Catholic belief, prayers and spiritual teaching
THE ADORNMENT OF THE SPIRITUAL MARRIAGE (cont)
by Blessed John of Rusybroeck
THE SECOND BOOK
29. Showing what the Forsaken Man should do
Here the man should bethink himself with a humble heart that of his own he has nothing but misery; and he should say in resignation and self-abandonment the words which were spoken by the holy man Job: "The Lord gave, and the Lord hath taken away; as it pleased the Lord, so it hath been done; blessed be the name of the Lord. And he should renounce himself in all things, and should say and mean in his heart, "Lord, I am as willing to be poor in all those things of which I have been deprived as I am ready to be rich, O Lord, if it be Thy will and to Thy glory; not my will according to nature, O Lord, but Thy will and my will according to spirit be done. For I am Thine own, O Lord, and would as well be in hell as in heaven, if it were to Thy glory. Lord, do unto me according to Thy good pleasure."
Of all this suffering and
abandonment the man should make an inward joy; and he should give
himself into the hands of God, and should be glad because he is
able to suffer for the glory of God. And if he be true to this
disposition, he shall taste such an inward joy as he never tasted
before; for nothing is more joyful to the lover of God, than to
feel that he belongs wholly to his Beloved. And if he has indeed
followed the way of the virtues straight to this degree, even
though he has not passed through all the states which have been
pointed out heretofore, it is not needful, if he feels within
himself the source of the virtues: which is in activity, humble
obedience; and, in passivity, patient resignation. In these two
things this degree is established in everlasting surety.
When such utterly resigned men have thus been deprived of all consolation, and believe that they have lost all virtues, and are forsaken of God and of all creatures: then if they are able to reap them, all kinds of fruit, the corn and vine, are ready and ripe. And this image means, that all that the body can endure, whatsoever it be, should be offered up to God gladly, and of one's own free will, and without resistance to the supreme Will. All the outward and inward virtues, which a man practised with joy in the fire of love; these, since he knows them and is able to perform them, he should now practise diligently and with courage, and should offer them up to God. Never were they so dear to God; for never were they so noble and so fair. All the consolations which God ever gave should gladly be given up, if it be to His glory.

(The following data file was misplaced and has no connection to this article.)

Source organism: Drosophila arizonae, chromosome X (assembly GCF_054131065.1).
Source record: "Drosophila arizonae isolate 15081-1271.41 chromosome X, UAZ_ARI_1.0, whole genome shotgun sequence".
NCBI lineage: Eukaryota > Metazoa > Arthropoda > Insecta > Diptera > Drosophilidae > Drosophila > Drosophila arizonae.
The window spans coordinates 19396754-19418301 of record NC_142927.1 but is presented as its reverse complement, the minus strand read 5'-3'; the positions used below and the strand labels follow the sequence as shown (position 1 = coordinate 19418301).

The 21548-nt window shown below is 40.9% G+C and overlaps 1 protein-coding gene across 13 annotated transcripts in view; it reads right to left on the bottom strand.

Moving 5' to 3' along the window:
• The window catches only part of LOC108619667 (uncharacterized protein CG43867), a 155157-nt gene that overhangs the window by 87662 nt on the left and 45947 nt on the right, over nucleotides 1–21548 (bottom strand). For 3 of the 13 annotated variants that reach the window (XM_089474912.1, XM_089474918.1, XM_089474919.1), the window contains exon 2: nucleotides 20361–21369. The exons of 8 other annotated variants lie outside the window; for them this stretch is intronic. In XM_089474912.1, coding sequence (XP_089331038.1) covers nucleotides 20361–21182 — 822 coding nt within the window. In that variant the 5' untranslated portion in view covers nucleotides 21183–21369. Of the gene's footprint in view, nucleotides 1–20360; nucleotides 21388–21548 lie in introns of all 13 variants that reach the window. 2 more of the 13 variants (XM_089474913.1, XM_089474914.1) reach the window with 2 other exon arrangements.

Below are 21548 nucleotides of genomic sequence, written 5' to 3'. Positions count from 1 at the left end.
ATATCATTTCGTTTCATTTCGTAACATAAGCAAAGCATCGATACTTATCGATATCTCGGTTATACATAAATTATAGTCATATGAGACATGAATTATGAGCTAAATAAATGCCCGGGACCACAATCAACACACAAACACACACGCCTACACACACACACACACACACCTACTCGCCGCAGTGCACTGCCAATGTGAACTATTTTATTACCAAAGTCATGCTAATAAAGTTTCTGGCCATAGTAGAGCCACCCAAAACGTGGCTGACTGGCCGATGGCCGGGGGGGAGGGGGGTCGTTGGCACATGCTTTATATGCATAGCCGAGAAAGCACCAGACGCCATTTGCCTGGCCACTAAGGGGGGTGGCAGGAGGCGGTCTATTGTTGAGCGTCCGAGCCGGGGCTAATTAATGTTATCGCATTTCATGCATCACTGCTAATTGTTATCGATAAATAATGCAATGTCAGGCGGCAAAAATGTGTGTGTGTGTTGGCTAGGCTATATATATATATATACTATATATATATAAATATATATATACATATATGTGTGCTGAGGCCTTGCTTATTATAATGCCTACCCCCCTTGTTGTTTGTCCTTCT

This is the harvest of the corn, and of all kinds
of ripe fruits, on which we shall live eternally, and which make
us rich in God. Thus the virtues are made perfect, and sorrow is
turned to eternal wine. By such men, and by their lives and their
patience, all those who know them and all their neighbours are
taught and changed for the better: and so the corn of their
virtues is sown and multiplied for the benefit of all good men.
At this season of the year, so soon as the equinox is come, the sun begins to descend and the weather becomes cooler. And then some imprudent men become full of noxious humours, which enter into the stomach, and spoil the health and bring many diseases: and these destroy the appetite and the taste of good food, and bring many to death. And some men are corrupted by these noxious humours, so that they get dropsy, and have therefrom long torments and sometimes die. And from the super-abundance of these humours come sickness and fever from which many men suffer, and of which some die.
And so likewise it is, when men of good-will, who once tasted God, have swerved from Him and from truth, and have gone astray; these either sicken in the way of perfection, or wither away as regards virtue, or fall into eternal death, through one of these maladies, and some through all three. Especially when he is forsaken a man has need of much strength, and must exercise himself in the way I have just taught you: thus he shall not be deceived.
But the unwise man, who rules himself ill, falls easily into these maladies; for in him the weather has grown cooler. For this reason his nature becomes slow in virtue and in good works, and craves for comfort and softness of the body; often without discretion and more than is needful. And other men would like well to receive solace from God, if they might partake of Him without pains and labour. And some seek for solace in creatures, wherefrom great harm often ensues. And some think themselves sick and feeble and that their powers are exhausted, and believe that they have need of all that they can get, and that they must cherish their bodies in comfort and repose.
When a man yields himself in such a way, and seeks without
discretion after bodily things and comforts; then all such things
are noxious humours which fulfil the stomach, that is to say, the
man's heart, and take from him the taste and the enjoyment of good
food, that is to say, of all the virtues.